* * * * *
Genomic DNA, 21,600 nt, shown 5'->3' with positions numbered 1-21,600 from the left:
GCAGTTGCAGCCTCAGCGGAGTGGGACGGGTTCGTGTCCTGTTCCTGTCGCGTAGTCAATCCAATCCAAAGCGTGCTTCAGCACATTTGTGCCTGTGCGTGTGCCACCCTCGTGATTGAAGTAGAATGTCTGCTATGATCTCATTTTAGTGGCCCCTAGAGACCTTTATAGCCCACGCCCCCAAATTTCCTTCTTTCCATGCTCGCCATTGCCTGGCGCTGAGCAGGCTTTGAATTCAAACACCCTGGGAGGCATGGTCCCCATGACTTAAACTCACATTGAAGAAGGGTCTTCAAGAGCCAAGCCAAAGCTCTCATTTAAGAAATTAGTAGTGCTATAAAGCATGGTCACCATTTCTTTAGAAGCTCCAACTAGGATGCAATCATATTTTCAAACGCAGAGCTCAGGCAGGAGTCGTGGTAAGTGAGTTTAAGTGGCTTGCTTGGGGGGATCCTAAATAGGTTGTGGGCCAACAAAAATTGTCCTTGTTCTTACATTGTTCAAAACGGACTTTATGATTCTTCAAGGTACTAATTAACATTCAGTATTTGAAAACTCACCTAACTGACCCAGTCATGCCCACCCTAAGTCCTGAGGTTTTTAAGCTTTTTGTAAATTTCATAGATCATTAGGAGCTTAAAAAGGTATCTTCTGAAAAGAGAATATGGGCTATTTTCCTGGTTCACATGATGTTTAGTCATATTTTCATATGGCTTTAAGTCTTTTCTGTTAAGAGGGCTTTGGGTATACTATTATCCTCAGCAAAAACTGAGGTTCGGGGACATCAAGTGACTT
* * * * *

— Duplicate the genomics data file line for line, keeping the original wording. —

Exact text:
Genomic DNA, 21,600 nt, shown 5'->3' with positions numbered 1-21,600 from the left:
GCAGTTGCAGCCTCAGCGGAGTGGGACGGGTTCGTGTCCTGTTCCTGTCGCGTAGTCAATCCAATCCAAAGCGTGCTTCAGCACATTTGTGCCTGTGCGTGTGCCACCCTCGTGATTGAAGTAGAATGTCTGCTATGATCTCATTTTAGTGGCCCCTAGAGACCTTTATAGCCCACGCCCCCAAATTTCCTTCTTTCCATGCTCGCCATTGCCTGGCGCTGAGCAGGCTTTGAATTCAAACACCCTGGGAGGCATGGTCCCCATGACTTAAACTCACATTGAAGAAGGGTCTTCAAGAGCCAAGCCAAAGCTCTCATTTAAGAAATTAGTAGTGCTATAAAGCATGGTCACCATTTCTTTAGAAGCTCCAACTAGGATGCAATCATATTTTCAAACGCAGAGCTCAGGCAGGAGTCGTGGTAAGTGAGTTTAAGTGGCTTGCTTGGGGGGATCCTAAATAGGTTGTGGGCCAACAAAAATTGTCCTTGTTCTTACATTGTTCAAAACGGACTTTATGATTCTTCAAGGTACTAATTAACATTCAGTATTTGAAAACTCACCTAACTGACCCAGTCATGCCCACCCTAAGTCCTGAGGTTTTTAAGCTTTTTGTAAATTTCATAGATCATTAGGAGCTTAAAAAGGTATCTTCTGAAAAGAGAATATGGGCTATTTTCCTGGTTCACATGATGTTTAGTCATATTTTCATATGGCTTTAAGTCTTTTCTGTTAAGAGGGCTTTGGGTATACTATTATCCTCAGCAAAAACTGAGGTTCGGGGACATCAAGTGACTT